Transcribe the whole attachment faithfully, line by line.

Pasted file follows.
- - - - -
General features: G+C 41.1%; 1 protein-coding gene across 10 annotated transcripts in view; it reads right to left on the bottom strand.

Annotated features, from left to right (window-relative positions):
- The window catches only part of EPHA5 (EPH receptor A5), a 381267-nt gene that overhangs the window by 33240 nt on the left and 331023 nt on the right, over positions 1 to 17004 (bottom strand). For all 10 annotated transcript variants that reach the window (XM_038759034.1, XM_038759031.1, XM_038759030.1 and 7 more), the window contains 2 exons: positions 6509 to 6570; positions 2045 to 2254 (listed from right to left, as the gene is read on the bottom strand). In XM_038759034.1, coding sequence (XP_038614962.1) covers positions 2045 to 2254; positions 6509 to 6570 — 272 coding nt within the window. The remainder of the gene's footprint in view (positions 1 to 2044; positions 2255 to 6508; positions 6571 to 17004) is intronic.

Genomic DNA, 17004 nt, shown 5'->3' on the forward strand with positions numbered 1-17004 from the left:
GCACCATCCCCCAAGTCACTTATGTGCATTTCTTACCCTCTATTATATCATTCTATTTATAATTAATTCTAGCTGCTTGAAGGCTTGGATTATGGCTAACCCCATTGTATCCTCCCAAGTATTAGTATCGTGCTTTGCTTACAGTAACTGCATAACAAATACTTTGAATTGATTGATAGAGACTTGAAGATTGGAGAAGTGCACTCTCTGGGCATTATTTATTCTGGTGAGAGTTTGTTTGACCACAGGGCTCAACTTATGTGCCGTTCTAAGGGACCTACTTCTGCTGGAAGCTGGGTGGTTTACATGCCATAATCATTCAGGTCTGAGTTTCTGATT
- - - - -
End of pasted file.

General features: G+C 41.1%; 1 protein-coding gene across 10 annotated transcripts in view; it reads right to left on the bottom strand.

Annotated features, from left to right (window-relative positions):
- The window catches only part of EPHA5 (EPH receptor A5), a 381267-nt gene that overhangs the window by 33240 nt on the left and 331023 nt on the right, over positions 1 to 17004 (bottom strand). For all 10 annotated transcript variants that reach the window (XM_038759034.1, XM_038759031.1, XM_038759030.1 and 7 more), the window contains 2 exons: positions 6509 to 6570; positions 2045 to 2254 (listed from right to left, as the gene is read on the bottom strand). In XM_038759034.1, coding sequence (XP_038614962.1) covers positions 2045 to 2254; positions 6509 to 6570 — 272 coding nt within the window. The remainder of the gene's footprint in view (positions 1 to 2044; positions 2255 to 6508; positions 6571 to 17004) is intronic.

Genomic DNA, 17004 nt, shown 5'->3' on the forward strand with positions numbered 1-17004 from the left:
GCACCATCCCCCAAGTCACTTATGTGCATTTCTTACCCTCTATTATATCATTCTATTTATAATTAATTCTAGCTGCTTGAAGGCTTGGATTATGGCTAACCCCATTGTATCCTCCCAAGTATTAGTATCGTGCTTTGCTTACAGTAACTGCATAACAAATACTTTGAATTGATTGATAGAGACTTGAAGATTGGAGAAGTGCACTCTCTGGGCATTATTTATTCTGGTGAGAGTTTGTTTGACCACAGGGCTCAACTTATGTGCCGTTCTAAGGGACCTACTTCTGCTGGAAGCTGGGTGGTTTACATGCCATAATCATTCAGGTCTGAGTTTCTGATT